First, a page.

Lopburi is very laid back, and its convenient location less than 3 hours (~180 km) from Bangkok makes it a good place to escape the stress and pollution of the capital.
Lopburi, formerly known as Lavapuri or Lavo is one of the oldest cities in Thailand. Thus the remains of almost all periods of Thai history can be found. According to the "Chronicle of the North", it was founded in 468 AD by colonists from India, who named the place after Lava, a son of Rama and Sita in the Indian Ramayana epic. Around the 7th and 8th centuries, it was one of the main centres of the Buddhist Dvaravati network. After the 10th century, the city belonged to the sphere of influence of Angkor. There is some debate whether it was a mere province of the Khmer Empire, or a semi-autonomous polity ruled by a Viceroy.
In the 13th century, it came under Thai influence. Lopburi was one of the roots from which Ayutthaya emerged in 1350. Lopburi remained the second capital of the Siamese kingdom. Typically, a younger brother or the eldest son of the king resided in Lopburi, ruling as a "second king" and heir presumptive. The city's importance waned when Phitsanulok became the "second capital" in the 15th century.
In the 17th century, however, King Narai moved his favourite residence from Ayutthaya to Lopburi, spending eight months a year here. A French traveller of that time wrote that Lopburi was "for the kingdom of Siam what Versailles is for France". Narai was open to Western influences, inviting French missionaries and making the Greek adventurer Constantine Phaulkon one of his leading ministers. Lopburi was abandoned after the overthrow of King Narai by anti-Western forces in 1688. Parts of the ancient city were restored in 1856 by King Mongkut (Rama IV) who made Lopburi his summer residence in 1864.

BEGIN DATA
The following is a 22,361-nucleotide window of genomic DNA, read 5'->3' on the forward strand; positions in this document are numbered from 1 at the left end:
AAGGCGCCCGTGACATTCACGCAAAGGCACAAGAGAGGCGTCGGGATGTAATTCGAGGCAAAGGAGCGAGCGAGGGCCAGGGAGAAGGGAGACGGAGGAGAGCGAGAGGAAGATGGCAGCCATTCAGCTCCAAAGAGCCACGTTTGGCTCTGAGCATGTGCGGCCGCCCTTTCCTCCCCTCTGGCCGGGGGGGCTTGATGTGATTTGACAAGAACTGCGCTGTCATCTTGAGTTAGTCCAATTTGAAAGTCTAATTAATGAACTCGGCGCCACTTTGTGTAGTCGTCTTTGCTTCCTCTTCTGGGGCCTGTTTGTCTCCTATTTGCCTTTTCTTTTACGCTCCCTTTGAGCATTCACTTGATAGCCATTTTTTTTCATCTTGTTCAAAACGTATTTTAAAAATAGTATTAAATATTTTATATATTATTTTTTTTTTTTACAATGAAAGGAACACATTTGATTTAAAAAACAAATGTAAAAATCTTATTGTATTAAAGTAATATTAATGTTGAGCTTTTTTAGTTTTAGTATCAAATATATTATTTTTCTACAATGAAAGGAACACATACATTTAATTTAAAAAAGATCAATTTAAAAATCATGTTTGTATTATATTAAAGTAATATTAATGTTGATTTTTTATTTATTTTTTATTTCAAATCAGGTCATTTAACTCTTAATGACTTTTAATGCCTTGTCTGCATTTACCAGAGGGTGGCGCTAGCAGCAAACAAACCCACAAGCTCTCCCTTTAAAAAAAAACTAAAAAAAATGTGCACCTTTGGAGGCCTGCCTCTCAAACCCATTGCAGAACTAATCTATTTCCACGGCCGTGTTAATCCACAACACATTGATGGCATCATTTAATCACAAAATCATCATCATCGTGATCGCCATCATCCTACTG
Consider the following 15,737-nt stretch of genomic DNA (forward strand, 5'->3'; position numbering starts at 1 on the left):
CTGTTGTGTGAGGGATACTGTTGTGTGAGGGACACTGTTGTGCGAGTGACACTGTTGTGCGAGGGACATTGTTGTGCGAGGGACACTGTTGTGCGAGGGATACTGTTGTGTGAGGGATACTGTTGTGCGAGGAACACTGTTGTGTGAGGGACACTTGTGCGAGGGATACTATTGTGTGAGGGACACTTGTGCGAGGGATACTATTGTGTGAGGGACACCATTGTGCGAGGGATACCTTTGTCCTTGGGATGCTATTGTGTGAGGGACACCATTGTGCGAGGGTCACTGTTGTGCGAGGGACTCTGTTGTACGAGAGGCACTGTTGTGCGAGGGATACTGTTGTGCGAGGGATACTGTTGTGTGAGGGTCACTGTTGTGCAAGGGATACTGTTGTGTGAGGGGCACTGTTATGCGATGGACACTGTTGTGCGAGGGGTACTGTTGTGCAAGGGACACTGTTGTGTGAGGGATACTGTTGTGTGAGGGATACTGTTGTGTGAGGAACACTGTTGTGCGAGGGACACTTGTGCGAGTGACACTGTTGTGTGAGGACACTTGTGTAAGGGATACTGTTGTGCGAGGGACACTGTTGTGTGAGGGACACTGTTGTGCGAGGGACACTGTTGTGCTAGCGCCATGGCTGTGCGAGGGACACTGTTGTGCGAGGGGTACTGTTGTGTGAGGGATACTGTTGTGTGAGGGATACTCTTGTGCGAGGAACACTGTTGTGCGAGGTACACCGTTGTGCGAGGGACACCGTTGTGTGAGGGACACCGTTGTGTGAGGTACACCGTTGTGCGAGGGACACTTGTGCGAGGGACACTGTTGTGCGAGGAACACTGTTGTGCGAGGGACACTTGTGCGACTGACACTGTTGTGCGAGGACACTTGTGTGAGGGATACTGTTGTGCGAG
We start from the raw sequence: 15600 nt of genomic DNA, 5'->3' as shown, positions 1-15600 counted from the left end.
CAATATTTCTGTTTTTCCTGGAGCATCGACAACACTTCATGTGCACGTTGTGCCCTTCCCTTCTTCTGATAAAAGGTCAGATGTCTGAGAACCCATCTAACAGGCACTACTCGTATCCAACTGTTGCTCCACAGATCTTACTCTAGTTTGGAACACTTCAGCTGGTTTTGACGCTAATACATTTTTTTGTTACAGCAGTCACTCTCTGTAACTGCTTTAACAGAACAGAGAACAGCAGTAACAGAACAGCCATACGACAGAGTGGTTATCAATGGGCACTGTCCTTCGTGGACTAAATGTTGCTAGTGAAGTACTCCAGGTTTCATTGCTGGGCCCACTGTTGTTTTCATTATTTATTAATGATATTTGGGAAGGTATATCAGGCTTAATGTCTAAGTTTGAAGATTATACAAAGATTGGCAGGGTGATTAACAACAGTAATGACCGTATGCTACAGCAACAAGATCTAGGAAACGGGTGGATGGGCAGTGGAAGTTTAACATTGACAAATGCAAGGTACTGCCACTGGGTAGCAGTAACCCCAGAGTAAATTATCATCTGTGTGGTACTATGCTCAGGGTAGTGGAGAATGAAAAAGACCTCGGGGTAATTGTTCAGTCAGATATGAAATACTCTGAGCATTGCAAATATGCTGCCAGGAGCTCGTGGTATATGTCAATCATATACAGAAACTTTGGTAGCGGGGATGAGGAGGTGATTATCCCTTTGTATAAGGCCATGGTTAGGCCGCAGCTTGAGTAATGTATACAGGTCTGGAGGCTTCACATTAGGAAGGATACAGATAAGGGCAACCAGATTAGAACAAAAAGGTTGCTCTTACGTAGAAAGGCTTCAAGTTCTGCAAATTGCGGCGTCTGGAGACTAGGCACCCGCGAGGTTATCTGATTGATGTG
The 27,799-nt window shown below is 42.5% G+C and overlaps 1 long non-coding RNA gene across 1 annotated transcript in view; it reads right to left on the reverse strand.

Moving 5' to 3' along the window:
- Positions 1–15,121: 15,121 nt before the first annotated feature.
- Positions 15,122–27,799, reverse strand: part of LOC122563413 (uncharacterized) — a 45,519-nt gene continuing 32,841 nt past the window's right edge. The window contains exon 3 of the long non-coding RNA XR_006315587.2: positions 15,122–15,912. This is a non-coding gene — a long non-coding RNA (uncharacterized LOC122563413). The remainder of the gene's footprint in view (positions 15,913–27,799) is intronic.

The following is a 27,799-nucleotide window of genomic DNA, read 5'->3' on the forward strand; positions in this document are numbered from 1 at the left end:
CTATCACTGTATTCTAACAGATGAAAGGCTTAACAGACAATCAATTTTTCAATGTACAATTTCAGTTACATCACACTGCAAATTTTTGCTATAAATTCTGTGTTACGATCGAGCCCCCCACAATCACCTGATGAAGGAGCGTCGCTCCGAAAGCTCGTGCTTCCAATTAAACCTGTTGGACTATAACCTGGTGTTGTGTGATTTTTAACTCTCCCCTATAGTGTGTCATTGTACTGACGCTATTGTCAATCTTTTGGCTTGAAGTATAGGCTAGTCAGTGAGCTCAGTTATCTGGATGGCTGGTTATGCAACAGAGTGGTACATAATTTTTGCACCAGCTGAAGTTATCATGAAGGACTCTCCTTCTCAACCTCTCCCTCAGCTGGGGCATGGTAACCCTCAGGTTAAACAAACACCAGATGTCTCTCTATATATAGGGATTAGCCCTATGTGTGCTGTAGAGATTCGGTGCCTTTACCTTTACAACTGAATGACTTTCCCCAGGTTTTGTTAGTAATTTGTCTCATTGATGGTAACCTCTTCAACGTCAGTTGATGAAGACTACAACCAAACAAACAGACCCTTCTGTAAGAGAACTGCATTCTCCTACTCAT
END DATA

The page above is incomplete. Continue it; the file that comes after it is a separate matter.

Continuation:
There are two central areas in Lopburi: New Town and Old Town. Most of the important sites, plus the train station, are in the Old Town; buses arrive and depart from the New Town.
Lopburi is famous for the hundreds of crab-eating macaques that overrun the Old Town, especially in the area around Phra Prang Sam Yot and Phra Kaan Shrine, and there's even a monkey temple/amusement park where you can buy snacks to feed to them.
Keep an eye out for monkeys hanging from trees and wires and sitting on roofs and ledges, and be aware that they have some unpleasant bad habits including defecating on unsuspecting pedestrians from their overhead perches, jumping on people to snatch food and stealing bags that they suspect may contain something edible.
At night nothing much is going on in the Old Town, thus the street dogs consider everybody running around after midnight very suspicious. While most of them will just look at you, some might bark, run behind you and jump at you. While common at night, it is very rare during the day.
From Ayutthaya, local buses run every 20 mins, take around 2 hours and cost 35 baht.
There is a minibus service from Mo Chit to Lopburi.
From Sukhothai take a bus to Phitsanulok and then to Nakhon Sawan first.
From Bangkok, air conditioned minivans leave from the main Mo Chit (northern) bus station, take about 2 hours and cost 110 baht. There are several van services in the area, so if the timing for one service does not work, try another. The last minivan departs around 18:00.
- 1 Train station.
Trains from/to Ayutthaya take about one hour and cost 13 baht for third class.
- From Bangkok, take Hwy 1 (Phahonyothin Rd) passing Phra Phutthabat District, Saraburi, onto Lopburi. The total distance is 153 km.
- From Bangkok, take Hwy 32 which separates from Hwy 1, passing Ayutthaya. There are three routes as follows:
- Enter Bang Pahan District, passing Nakhon Luang District into Rte 3196. Then, pass Ban Phraek District onto Lopburi.
- Enter at the Ang Thong Interchange to Tha Ruea District and turn left onto Rte 3196, passing Ban Phraek District onto Lopburi.
- Pass Ang Thong, Singburi, and take Rte 311 (Singburi–Lopburi), passing Tha Wung District onto Lopburi.